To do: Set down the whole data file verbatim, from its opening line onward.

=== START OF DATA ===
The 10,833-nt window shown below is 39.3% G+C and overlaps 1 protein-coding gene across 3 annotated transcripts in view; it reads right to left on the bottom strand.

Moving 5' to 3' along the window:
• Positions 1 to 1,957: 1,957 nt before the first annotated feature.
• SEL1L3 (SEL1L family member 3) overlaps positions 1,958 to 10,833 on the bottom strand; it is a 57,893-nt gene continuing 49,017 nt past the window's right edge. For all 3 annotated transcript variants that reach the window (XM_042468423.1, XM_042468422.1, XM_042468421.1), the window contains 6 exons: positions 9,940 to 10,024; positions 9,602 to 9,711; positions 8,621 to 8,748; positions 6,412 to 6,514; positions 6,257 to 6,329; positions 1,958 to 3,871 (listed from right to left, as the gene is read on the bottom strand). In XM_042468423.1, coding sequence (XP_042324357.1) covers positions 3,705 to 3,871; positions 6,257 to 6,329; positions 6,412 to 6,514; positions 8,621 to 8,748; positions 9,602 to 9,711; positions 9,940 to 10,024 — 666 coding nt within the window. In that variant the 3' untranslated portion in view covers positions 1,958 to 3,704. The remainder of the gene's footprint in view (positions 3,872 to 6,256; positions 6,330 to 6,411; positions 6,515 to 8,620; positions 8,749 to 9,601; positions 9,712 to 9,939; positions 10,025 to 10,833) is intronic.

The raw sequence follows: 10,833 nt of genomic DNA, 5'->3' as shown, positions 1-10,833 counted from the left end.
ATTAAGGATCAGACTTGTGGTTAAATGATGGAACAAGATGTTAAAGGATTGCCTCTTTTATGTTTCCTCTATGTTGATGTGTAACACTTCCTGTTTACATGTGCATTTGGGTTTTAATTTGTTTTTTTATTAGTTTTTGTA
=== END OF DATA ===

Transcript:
The 10,833-nt window shown below is 39.3% G+C and overlaps 1 protein-coding gene across 3 annotated transcripts in view; it reads right to left on the bottom strand.

Moving 5' to 3' along the window:
• Positions 1 to 1,957: 1,957 nt before the first annotated feature.
• SEL1L3 (SEL1L family member 3) overlaps positions 1,958 to 10,833 on the bottom strand; it is a 57,893-nt gene continuing 49,017 nt past the window's right edge. For all 3 annotated transcript variants that reach the window (XM_042468423.1, XM_042468422.1, XM_042468421.1), the window contains 6 exons: positions 9,940 to 10,024; positions 9,602 to 9,711; positions 8,621 to 8,748; positions 6,412 to 6,514; positions 6,257 to 6,329; positions 1,958 to 3,871 (listed from right to left, as the gene is read on the bottom strand). In XM_042468423.1, coding sequence (XP_042324357.1) covers positions 3,705 to 3,871; positions 6,257 to 6,329; positions 6,412 to 6,514; positions 8,621 to 8,748; positions 9,602 to 9,711; positions 9,940 to 10,024 — 666 coding nt within the window. In that variant the 3' untranslated portion in view covers positions 1,958 to 3,704. The remainder of the gene's footprint in view (positions 3,872 to 6,256; positions 6,330 to 6,411; positions 6,515 to 8,620; positions 8,749 to 9,601; positions 9,712 to 9,939; positions 10,025 to 10,833) is intronic.

The raw sequence follows: 10,833 nt of genomic DNA, 5'->3' as shown, positions 1-10,833 counted from the left end.
ATTAAGGATCAGACTTGTGGTTAAATGATGGAACAAGATGTTAAAGGATTGCCTCTTTTATGTTTCCTCTATGTTGATGTGTAACACTTCCTGTTTACATGTGCATTTGGGTTTTAATTTGTTTTTTTATTAGTTTTTGTA